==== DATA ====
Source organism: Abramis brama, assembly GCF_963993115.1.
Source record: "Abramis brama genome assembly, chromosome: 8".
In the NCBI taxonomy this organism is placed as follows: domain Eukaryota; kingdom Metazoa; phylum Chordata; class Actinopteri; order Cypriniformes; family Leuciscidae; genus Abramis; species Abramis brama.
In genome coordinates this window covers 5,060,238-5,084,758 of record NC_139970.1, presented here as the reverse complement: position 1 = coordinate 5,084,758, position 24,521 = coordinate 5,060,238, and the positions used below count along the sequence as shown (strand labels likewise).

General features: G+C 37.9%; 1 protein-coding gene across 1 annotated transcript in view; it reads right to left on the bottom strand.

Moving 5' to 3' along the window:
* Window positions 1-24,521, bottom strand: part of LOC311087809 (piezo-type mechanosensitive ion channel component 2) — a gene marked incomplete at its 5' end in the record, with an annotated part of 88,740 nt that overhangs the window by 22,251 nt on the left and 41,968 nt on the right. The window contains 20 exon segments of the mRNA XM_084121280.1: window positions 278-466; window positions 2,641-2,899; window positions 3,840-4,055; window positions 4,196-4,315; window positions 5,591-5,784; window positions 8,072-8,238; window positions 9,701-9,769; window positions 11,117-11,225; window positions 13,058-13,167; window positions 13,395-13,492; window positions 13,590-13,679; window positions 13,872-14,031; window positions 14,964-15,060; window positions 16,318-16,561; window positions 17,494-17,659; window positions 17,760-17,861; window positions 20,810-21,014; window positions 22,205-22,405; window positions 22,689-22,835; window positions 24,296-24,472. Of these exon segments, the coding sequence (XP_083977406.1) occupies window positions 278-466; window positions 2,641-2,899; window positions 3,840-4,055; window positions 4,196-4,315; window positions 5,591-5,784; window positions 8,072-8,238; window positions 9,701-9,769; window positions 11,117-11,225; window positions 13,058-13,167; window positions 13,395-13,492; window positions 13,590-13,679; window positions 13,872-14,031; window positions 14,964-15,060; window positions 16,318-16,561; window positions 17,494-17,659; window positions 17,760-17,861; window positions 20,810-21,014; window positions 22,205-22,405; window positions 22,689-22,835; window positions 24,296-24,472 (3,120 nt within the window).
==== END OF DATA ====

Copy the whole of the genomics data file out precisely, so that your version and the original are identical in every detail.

Source organism: Abramis brama, assembly GCF_963993115.1.
Source record: "Abramis brama genome assembly, chromosome: 8".
In the NCBI taxonomy this organism is placed as follows: domain Eukaryota; kingdom Metazoa; phylum Chordata; class Actinopteri; order Cypriniformes; family Leuciscidae; genus Abramis; species Abramis brama.
In genome coordinates this window covers 5,060,238-5,084,758 of record NC_139970.1, presented here as the reverse complement: position 1 = coordinate 5,084,758, position 24,521 = coordinate 5,060,238, and the positions used below count along the sequence as shown (strand labels likewise).

General features: G+C 37.9%; 1 protein-coding gene across 1 annotated transcript in view; it reads right to left on the bottom strand.

Moving 5' to 3' along the window:
* Window positions 1-24,521, bottom strand: part of LOC311087809 (piezo-type mechanosensitive ion channel component 2) — a gene marked incomplete at its 5' end in the record, with an annotated part of 88,740 nt that overhangs the window by 22,251 nt on the left and 41,968 nt on the right. The window contains 20 exon segments of the mRNA XM_084121280.1: window positions 278-466; window positions 2,641-2,899; window positions 3,840-4,055; window positions 4,196-4,315; window positions 5,591-5,784; window positions 8,072-8,238; window positions 9,701-9,769; window positions 11,117-11,225; window positions 13,058-13,167; window positions 13,395-13,492; window positions 13,590-13,679; window positions 13,872-14,031; window positions 14,964-15,060; window positions 16,318-16,561; window positions 17,494-17,659; window positions 17,760-17,861; window positions 20,810-21,014; window positions 22,205-22,405; window positions 22,689-22,835; window positions 24,296-24,472. Of these exon segments, the coding sequence (XP_083977406.1) occupies window positions 278-466; window positions 2,641-2,899; window positions 3,840-4,055; window positions 4,196-4,315; window positions 5,591-5,784; window positions 8,072-8,238; window positions 9,701-9,769; window positions 11,117-11,225; window positions 13,058-13,167; window positions 13,395-13,492; window positions 13,590-13,679; window positions 13,872-14,031; window positions 14,964-15,060; window positions 16,318-16,561; window positions 17,494-17,659; window positions 17,760-17,861; window positions 20,810-21,014; window positions 22,205-22,405; window positions 22,689-22,835; window positions 24,296-24,472 (3,120 nt within the window).